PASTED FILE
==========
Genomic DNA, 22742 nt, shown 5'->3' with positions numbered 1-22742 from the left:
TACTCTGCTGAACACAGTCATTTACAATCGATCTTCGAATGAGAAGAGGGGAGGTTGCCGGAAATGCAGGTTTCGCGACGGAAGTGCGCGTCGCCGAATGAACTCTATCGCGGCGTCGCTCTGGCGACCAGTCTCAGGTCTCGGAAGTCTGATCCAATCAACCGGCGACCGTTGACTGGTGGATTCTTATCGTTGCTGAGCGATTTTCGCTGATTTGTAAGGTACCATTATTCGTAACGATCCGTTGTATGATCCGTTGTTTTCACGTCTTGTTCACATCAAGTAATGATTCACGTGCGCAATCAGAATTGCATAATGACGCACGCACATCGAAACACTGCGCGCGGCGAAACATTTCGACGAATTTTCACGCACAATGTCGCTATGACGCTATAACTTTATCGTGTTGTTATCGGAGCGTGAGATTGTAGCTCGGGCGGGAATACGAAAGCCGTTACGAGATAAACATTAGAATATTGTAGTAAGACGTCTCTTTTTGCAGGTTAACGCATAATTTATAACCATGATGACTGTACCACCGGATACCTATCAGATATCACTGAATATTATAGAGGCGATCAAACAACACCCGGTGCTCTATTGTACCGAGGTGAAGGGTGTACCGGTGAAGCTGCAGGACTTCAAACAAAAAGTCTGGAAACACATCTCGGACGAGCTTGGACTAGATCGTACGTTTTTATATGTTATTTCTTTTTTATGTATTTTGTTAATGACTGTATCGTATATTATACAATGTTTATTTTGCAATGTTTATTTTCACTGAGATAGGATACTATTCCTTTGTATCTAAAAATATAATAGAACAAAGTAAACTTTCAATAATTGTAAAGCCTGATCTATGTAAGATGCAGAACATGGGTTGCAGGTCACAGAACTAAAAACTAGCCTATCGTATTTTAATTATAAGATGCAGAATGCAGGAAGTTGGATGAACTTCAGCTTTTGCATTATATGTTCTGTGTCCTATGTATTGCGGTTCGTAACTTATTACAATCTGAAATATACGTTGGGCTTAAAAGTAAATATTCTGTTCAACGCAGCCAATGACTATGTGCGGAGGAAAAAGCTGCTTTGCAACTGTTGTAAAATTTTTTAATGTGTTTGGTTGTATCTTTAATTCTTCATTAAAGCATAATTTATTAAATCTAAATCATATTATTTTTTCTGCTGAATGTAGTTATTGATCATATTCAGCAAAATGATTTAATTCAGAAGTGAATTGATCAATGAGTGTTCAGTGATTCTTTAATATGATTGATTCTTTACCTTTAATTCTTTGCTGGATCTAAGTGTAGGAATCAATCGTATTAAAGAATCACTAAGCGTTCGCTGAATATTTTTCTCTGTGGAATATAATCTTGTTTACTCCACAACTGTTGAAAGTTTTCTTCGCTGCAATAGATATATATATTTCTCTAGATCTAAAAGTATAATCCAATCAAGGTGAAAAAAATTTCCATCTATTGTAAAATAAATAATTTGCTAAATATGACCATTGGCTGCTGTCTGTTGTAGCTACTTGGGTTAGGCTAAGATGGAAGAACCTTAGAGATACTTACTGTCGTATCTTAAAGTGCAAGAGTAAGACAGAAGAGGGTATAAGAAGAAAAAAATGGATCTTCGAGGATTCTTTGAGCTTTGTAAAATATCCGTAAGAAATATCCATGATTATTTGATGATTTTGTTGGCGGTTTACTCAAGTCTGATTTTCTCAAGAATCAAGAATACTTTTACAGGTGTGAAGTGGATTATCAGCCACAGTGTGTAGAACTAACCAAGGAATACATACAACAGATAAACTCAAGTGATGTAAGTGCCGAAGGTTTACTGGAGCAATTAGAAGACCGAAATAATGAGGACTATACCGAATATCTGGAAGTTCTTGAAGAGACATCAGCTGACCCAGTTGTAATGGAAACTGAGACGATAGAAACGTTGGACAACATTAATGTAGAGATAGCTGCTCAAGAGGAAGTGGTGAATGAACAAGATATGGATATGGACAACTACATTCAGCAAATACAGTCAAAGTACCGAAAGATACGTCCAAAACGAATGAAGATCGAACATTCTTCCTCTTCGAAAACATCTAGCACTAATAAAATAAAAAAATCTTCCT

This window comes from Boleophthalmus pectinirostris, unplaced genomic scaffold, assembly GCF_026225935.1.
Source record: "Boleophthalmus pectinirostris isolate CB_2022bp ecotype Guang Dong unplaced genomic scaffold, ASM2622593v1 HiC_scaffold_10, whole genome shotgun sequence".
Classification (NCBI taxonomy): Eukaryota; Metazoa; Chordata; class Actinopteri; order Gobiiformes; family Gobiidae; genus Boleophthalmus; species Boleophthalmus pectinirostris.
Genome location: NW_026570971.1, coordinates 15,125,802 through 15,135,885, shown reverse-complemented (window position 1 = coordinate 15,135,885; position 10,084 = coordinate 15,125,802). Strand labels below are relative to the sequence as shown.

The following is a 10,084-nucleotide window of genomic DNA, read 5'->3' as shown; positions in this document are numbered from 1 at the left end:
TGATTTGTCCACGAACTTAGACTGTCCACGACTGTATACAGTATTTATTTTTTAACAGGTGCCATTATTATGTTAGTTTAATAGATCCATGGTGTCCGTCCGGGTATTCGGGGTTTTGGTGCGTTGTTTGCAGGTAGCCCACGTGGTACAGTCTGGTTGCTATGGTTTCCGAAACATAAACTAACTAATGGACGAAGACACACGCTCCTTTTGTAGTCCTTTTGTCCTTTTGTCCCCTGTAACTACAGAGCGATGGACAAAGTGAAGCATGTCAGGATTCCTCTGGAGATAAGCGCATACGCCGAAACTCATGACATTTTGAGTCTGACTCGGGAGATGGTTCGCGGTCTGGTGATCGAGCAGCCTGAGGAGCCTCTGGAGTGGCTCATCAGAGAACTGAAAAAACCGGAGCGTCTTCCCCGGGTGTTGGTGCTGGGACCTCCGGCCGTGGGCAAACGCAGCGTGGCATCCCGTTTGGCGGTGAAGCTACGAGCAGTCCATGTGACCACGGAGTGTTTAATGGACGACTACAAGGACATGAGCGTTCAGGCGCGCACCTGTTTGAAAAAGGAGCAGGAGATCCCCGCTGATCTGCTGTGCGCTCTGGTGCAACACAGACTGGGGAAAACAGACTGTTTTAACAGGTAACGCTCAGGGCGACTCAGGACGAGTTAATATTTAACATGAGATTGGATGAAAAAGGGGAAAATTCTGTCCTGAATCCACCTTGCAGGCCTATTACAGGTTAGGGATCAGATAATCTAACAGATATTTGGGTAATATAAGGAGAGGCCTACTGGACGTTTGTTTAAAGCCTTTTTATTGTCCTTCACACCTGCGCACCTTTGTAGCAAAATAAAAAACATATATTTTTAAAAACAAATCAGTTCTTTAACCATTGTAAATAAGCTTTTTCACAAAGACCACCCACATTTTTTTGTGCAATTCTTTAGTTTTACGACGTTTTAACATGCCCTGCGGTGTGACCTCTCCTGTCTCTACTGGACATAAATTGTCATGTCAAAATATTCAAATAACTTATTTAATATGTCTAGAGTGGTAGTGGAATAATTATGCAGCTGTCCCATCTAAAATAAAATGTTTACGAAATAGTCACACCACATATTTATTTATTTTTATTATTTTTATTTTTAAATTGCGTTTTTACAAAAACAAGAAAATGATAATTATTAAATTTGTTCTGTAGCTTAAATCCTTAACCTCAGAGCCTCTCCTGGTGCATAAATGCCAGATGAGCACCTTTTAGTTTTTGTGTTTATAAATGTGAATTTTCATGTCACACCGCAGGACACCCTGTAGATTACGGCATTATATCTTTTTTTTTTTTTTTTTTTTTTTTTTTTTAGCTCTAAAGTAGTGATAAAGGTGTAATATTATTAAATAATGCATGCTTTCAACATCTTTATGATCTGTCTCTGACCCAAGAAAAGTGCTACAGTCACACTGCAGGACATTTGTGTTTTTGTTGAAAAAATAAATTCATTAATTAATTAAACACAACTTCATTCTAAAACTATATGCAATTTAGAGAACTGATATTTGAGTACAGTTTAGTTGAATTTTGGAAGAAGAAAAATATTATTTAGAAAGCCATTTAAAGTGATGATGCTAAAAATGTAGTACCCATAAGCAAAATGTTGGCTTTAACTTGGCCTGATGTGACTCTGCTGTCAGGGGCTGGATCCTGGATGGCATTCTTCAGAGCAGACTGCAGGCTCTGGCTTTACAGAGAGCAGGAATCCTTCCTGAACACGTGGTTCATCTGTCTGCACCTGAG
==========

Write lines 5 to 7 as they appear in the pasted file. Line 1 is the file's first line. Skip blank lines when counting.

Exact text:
Classification (NCBI taxonomy): Eukaryota; Metazoa; Chordata; class Actinopteri; order Gobiiformes; family Gobiidae; genus Boleophthalmus; species Boleophthalmus pectinirostris.
Genome location: NW_026570971.1, coordinates 15,125,802 through 15,135,885, shown reverse-complemented (window position 1 = coordinate 15,135,885; position 10,084 = coordinate 15,125,802). Strand labels below are relative to the sequence as shown.

The following is a 10,084-nucleotide window of genomic DNA, read 5'->3' as shown; positions in this document are numbered from 1 at the left end: